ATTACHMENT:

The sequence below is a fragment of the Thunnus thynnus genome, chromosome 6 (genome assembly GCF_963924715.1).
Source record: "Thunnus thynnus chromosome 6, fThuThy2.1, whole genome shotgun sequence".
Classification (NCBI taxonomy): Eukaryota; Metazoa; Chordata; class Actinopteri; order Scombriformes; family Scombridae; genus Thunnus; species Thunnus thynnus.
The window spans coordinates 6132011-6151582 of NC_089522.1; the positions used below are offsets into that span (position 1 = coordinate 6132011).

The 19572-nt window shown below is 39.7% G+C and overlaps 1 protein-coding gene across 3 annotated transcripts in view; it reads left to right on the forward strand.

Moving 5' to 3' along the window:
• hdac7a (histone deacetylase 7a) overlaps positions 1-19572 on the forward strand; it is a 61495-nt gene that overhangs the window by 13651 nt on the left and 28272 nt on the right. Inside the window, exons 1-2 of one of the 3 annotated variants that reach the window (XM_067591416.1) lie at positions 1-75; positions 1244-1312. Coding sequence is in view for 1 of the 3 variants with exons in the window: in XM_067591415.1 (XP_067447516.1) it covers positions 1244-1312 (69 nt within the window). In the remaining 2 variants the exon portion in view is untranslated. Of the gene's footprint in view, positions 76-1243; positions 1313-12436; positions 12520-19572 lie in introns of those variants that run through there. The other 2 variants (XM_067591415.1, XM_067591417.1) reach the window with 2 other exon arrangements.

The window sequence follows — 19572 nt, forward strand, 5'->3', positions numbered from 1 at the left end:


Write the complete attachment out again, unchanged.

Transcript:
The sequence below is a fragment of the Thunnus thynnus genome, chromosome 6 (genome assembly GCF_963924715.1).
Source record: "Thunnus thynnus chromosome 6, fThuThy2.1, whole genome shotgun sequence".
Classification (NCBI taxonomy): Eukaryota; Metazoa; Chordata; class Actinopteri; order Scombriformes; family Scombridae; genus Thunnus; species Thunnus thynnus.
The window spans coordinates 6132011-6151582 of NC_089522.1; the positions used below are offsets into that span (position 1 = coordinate 6132011).

The 19572-nt window shown below is 39.7% G+C and overlaps 1 protein-coding gene across 3 annotated transcripts in view; it reads left to right on the forward strand.

Moving 5' to 3' along the window:
• hdac7a (histone deacetylase 7a) overlaps positions 1-19572 on the forward strand; it is a 61495-nt gene that overhangs the window by 13651 nt on the left and 28272 nt on the right. Inside the window, exons 1-2 of one of the 3 annotated variants that reach the window (XM_067591416.1) lie at positions 1-75; positions 1244-1312. Coding sequence is in view for 1 of the 3 variants with exons in the window: in XM_067591415.1 (XP_067447516.1) it covers positions 1244-1312 (69 nt within the window). In the remaining 2 variants the exon portion in view is untranslated. Of the gene's footprint in view, positions 76-1243; positions 1313-12436; positions 12520-19572 lie in introns of those variants that run through there. The other 2 variants (XM_067591415.1, XM_067591417.1) reach the window with 2 other exon arrangements.

The window sequence follows — 19572 nt, forward strand, 5'->3', positions numbered from 1 at the left end: